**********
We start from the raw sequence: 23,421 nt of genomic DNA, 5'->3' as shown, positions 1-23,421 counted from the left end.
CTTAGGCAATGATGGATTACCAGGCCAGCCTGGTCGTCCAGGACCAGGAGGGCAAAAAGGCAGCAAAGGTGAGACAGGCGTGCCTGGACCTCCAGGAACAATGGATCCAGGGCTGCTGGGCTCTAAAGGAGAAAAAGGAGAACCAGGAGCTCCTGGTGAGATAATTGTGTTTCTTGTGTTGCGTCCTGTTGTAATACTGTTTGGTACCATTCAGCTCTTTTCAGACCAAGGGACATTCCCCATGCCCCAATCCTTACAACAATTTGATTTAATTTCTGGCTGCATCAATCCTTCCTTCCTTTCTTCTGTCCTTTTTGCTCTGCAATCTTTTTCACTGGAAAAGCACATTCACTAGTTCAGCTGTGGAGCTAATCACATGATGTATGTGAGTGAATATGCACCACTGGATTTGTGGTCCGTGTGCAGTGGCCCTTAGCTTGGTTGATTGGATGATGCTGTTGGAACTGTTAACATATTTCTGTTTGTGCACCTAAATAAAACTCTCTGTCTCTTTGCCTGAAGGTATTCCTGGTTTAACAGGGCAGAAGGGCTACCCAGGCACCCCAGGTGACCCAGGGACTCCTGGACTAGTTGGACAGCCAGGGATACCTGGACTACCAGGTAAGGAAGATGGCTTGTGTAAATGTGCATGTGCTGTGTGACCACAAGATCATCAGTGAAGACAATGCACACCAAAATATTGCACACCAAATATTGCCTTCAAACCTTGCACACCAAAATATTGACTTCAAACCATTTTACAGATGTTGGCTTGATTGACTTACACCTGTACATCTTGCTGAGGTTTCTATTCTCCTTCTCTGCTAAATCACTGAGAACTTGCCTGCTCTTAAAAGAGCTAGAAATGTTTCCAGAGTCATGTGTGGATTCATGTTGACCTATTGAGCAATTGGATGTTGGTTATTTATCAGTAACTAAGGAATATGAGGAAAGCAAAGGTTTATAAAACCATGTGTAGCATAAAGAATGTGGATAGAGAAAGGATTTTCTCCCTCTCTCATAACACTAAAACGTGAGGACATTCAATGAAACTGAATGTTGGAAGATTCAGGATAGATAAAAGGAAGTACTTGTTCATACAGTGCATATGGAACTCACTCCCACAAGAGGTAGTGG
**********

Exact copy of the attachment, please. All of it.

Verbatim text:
We start from the raw sequence: 23,421 nt of genomic DNA, 5'->3' as shown, positions 1-23,421 counted from the left end.
CTTAGGCAATGATGGATTACCAGGCCAGCCTGGTCGTCCAGGACCAGGAGGGCAAAAAGGCAGCAAAGGTGAGACAGGCGTGCCTGGACCTCCAGGAACAATGGATCCAGGGCTGCTGGGCTCTAAAGGAGAAAAAGGAGAACCAGGAGCTCCTGGTGAGATAATTGTGTTTCTTGTGTTGCGTCCTGTTGTAATACTGTTTGGTACCATTCAGCTCTTTTCAGACCAAGGGACATTCCCCATGCCCCAATCCTTACAACAATTTGATTTAATTTCTGGCTGCATCAATCCTTCCTTCCTTTCTTCTGTCCTTTTTGCTCTGCAATCTTTTTCACTGGAAAAGCACATTCACTAGTTCAGCTGTGGAGCTAATCACATGATGTATGTGAGTGAATATGCACCACTGGATTTGTGGTCCGTGTGCAGTGGCCCTTAGCTTGGTTGATTGGATGATGCTGTTGGAACTGTTAACATATTTCTGTTTGTGCACCTAAATAAAACTCTCTGTCTCTTTGCCTGAAGGTATTCCTGGTTTAACAGGGCAGAAGGGCTACCCAGGCACCCCAGGTGACCCAGGGACTCCTGGACTAGTTGGACAGCCAGGGATACCTGGACTACCAGGTAAGGAAGATGGCTTGTGTAAATGTGCATGTGCTGTGTGACCACAAGATCATCAGTGAAGACAATGCACACCAAAATATTGCACACCAAATATTGCCTTCAAACCTTGCACACCAAAATATTGACTTCAAACCATTTTACAGATGTTGGCTTGATTGACTTACACCTGTACATCTTGCTGAGGTTTCTATTCTCCTTCTCTGCTAAATCACTGAGAACTTGCCTGCTCTTAAAAGAGCTAGAAATGTTTCCAGAGTCATGTGTGGATTCATGTTGACCTATTGAGCAATTGGATGTTGGTTATTTATCAGTAACTAAGGAATATGAGGAAAGCAAAGGTTTATAAAACCATGTGTAGCATAAAGAATGTGGATAGAGAAAGGATTTTCTCCCTCTCTCATAACACTAAAACGTGAGGACATTCAATGAAACTGAATGTTGGAAGATTCAGGATAGATAAAAGGAAGTACTTGTTCATACAGTGCATATGGAACTCACTCCCACAAGAGGTAGTGG